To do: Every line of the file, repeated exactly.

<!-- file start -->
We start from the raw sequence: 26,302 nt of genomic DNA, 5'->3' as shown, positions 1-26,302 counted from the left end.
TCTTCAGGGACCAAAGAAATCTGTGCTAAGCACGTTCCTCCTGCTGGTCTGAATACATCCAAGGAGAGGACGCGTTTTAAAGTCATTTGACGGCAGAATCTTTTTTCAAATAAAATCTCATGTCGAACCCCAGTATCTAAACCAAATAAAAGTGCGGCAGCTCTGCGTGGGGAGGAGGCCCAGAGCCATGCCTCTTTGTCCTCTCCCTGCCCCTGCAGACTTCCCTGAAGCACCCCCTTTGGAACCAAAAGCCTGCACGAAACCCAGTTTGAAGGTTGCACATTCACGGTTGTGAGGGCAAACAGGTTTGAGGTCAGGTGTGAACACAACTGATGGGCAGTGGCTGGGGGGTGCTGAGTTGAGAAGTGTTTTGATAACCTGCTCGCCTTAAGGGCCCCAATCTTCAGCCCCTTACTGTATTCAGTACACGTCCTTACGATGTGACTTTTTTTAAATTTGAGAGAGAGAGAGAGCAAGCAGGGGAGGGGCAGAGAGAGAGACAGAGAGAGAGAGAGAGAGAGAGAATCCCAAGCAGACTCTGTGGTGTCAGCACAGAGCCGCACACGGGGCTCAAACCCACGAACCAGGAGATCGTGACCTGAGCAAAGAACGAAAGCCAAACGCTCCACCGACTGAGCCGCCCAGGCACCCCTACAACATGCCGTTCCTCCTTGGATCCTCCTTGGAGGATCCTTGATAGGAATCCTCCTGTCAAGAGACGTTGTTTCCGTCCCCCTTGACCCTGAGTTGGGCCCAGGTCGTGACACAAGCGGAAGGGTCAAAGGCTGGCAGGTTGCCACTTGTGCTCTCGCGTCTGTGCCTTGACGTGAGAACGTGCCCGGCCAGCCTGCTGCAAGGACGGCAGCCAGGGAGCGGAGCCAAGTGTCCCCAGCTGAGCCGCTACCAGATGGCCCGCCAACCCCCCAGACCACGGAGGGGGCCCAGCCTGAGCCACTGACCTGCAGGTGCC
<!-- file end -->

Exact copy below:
We start from the raw sequence: 26,302 nt of genomic DNA, 5'->3' as shown, positions 1-26,302 counted from the left end.
TCTTCAGGGACCAAAGAAATCTGTGCTAAGCACGTTCCTCCTGCTGGTCTGAATACATCCAAGGAGAGGACGCGTTTTAAAGTCATTTGACGGCAGAATCTTTTTTCAAATAAAATCTCATGTCGAACCCCAGTATCTAAACCAAATAAAAGTGCGGCAGCTCTGCGTGGGGAGGAGGCCCAGAGCCATGCCTCTTTGTCCTCTCCCTGCCCCTGCAGACTTCCCTGAAGCACCCCCTTTGGAACCAAAAGCCTGCACGAAACCCAGTTTGAAGGTTGCACATTCACGGTTGTGAGGGCAAACAGGTTTGAGGTCAGGTGTGAACACAACTGATGGGCAGTGGCTGGGGGGTGCTGAGTTGAGAAGTGTTTTGATAACCTGCTCGCCTTAAGGGCCCCAATCTTCAGCCCCTTACTGTATTCAGTACACGTCCTTACGATGTGACTTTTTTTAAATTTGAGAGAGAGAGAGAGCAAGCAGGGGAGGGGCAGAGAGAGAGACAGAGAGAGAGAGAGAGAGAGAGAATCCCAAGCAGACTCTGTGGTGTCAGCACAGAGCCGCACACGGGGCTCAAACCCACGAACCAGGAGATCGTGACCTGAGCAAAGAACGAAAGCCAAACGCTCCACCGACTGAGCCGCCCAGGCACCCCTACAACATGCCGTTCCTCCTTGGATCCTCCTTGGAGGATCCTTGATAGGAATCCTCCTGTCAAGAGACGTTGTTTCCGTCCCCCTTGACCCTGAGTTGGGCCCAGGTCGTGACACAAGCGGAAGGGTCAAAGGCTGGCAGGTTGCCACTTGTGCTCTCGCGTCTGTGCCTTGACGTGAGAACGTGCCCGGCCAGCCTGCTGCAAGGACGGCAGCCAGGGAGCGGAGCCAAGTGTCCCCAGCTGAGCCGCTACCAGATGGCCCGCCAACCCCCCAGACCACGGAGGGGGCCCAGCCTGAGCCACTGACCTGCAGGTGCC